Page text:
Most JVMs use a garbage collector to enable Java applications to run without running out of memory. The garbage collector frees memory used by unreferenced objects on the heap so that the memory can be reused by new objects, and usually parses the heap while the program is running.
Alg No garbage collection rhythm defined
Another command that you will not find in the JVM specification is that all JVMs that use garbage collection must use the XXX algorithm. The developers of each JVM can decide how garbage collection works in their implementations. Garbage collection is one area where JVM vendors can strive to implement better than competitors. This is important to you as a Java programmer for the following reason:
Since you usually don’t know how garbage collection is performed in the JVM, you don’t know when a particular object is garbage collected.
So what? You might ask, “The reason you might be interested in seeing the deleted item is because of finalizers.” (A finalizer is defined as a standard Java instance method named
finalize () that returns void and takes no arguments.) The Java specification promises the following for finalizers:
Before freeing memory used by an object using a finalizer, the garbage collector calls the object’s finalizer.
Since you don’t know when objects areThey are collected by spam, but you know that finalizable objects are completed when collected by spam, you can draw the following important conclusion:
You don’t know when the questions will be completed.
You should capture this important fact in your brain and leave it forever to inform your Java object projects.
Central golden rule for finalizers:
Do not design your Java programs in such a way that their accuracy depends on timely completion.
In other words, don’t write programs that break if certain objects don’t complete at certain points in the program’s life. If you write a program like this, it might work with some JVM implementations, but not others.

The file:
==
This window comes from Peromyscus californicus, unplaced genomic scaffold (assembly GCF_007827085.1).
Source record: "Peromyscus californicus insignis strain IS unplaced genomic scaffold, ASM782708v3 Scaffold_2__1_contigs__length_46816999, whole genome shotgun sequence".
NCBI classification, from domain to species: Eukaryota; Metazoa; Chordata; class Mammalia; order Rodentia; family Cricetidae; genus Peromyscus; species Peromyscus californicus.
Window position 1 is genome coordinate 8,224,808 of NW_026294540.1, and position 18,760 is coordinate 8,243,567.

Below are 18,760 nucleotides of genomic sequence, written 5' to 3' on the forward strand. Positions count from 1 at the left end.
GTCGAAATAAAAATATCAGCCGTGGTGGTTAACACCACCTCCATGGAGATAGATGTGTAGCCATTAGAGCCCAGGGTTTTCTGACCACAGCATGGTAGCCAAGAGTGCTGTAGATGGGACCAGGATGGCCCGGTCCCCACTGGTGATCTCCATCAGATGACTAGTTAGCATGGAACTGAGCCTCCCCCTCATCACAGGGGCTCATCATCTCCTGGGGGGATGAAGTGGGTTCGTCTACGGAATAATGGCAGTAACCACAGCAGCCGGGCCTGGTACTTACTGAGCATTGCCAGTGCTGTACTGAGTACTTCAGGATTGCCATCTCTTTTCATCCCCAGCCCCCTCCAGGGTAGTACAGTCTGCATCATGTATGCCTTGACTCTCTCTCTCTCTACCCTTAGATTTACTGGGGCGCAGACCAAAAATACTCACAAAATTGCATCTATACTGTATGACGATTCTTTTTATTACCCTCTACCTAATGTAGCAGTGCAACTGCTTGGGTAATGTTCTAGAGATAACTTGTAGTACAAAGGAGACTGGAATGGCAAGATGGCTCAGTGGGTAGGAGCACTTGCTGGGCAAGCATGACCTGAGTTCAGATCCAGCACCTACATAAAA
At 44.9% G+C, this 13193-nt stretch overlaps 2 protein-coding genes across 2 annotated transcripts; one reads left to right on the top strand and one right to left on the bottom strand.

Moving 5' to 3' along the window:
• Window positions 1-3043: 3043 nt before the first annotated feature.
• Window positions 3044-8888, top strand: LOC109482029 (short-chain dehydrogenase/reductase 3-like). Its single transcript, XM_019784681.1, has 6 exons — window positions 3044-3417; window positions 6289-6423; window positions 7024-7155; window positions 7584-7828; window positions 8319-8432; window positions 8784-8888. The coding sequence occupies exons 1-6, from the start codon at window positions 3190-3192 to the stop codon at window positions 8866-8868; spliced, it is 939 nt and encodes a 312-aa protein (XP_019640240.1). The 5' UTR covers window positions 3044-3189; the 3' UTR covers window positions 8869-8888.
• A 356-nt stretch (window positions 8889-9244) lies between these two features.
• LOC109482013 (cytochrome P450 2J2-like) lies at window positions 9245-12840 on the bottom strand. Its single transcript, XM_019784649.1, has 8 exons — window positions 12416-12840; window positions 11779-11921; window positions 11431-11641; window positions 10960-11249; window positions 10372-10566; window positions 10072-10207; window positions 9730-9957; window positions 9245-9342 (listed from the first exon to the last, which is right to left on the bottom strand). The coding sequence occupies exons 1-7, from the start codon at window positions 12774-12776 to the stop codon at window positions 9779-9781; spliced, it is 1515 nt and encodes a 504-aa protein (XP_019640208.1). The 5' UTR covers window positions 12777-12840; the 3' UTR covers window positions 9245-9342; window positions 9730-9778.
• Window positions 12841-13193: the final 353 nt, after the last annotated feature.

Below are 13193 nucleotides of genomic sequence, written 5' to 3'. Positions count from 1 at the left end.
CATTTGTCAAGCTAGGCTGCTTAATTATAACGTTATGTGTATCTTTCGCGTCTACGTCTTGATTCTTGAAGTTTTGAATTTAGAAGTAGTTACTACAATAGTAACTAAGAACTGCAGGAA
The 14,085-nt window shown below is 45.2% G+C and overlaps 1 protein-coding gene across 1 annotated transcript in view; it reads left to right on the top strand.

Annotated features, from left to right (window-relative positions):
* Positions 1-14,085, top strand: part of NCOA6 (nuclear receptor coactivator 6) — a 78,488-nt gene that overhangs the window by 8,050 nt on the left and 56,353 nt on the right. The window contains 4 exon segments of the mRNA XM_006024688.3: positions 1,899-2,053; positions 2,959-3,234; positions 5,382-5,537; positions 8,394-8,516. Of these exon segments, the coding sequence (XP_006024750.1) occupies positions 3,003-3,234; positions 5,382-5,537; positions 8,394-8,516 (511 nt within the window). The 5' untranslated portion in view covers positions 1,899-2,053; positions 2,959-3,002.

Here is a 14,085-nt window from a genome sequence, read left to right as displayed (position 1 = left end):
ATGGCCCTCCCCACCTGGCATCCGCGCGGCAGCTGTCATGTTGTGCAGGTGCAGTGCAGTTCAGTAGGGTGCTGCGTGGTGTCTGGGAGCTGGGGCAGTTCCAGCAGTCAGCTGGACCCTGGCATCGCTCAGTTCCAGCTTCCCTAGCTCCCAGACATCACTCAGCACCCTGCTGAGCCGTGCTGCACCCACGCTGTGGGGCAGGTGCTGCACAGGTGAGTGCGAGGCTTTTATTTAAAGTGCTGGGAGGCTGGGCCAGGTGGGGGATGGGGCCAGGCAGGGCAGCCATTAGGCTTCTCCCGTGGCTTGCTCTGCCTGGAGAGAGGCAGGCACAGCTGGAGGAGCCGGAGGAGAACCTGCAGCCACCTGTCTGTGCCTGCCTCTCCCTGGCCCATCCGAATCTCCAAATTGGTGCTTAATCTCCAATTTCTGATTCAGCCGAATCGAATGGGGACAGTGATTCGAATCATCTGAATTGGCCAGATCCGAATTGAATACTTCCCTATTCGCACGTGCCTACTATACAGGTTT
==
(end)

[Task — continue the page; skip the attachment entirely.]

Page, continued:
Do not rely on finalizers to free resources other than memory.
An example of an object that violates this rule is an object that opens a file in its constructor and closes the file in its
finalize () method. While this design looks neat, tidy and symmetrical, it can create an insidious flaw. approx. A Java program usually has a limited number of file descriptors. If all of these descriptors are used, the program will no longer be able to open files.
A Java program using such an object (opening a file in its constructor and closing it in its finalizer) may work fine with some JVM implementations. In such implementations, finalization will occur frequently enough that a sufficient number of file descriptors will always be available. However, the same program might crash on another Java virtual machine that is not garbage collected enough to cause the program to run out of file descriptors. Or, more insidiously, the program can work on all JVM implementations now, but will fail after a few years (and release cycles) in a business critical situation.
Other basic rules for finalizer
Two other decisions that are left to the discretion of the JVM developers are the choice of the thread (or threads) in which the finalizers will run, and the order in which the finalizators. Finalizers can be run in any order – sequentially from one thread or from multiple threads at the same time. If your program depends on finalizers working in a specific order, or on a specific thread for precision, it may work for some JVM implementations, but not for others.
Also note that Java considers the object to be completed, regardless of whether the
finalize () method returns normally or exits abruptly, throwing an exception. Garbage collectors ignore all exceptions thrown by finalizers and do not notify them in any way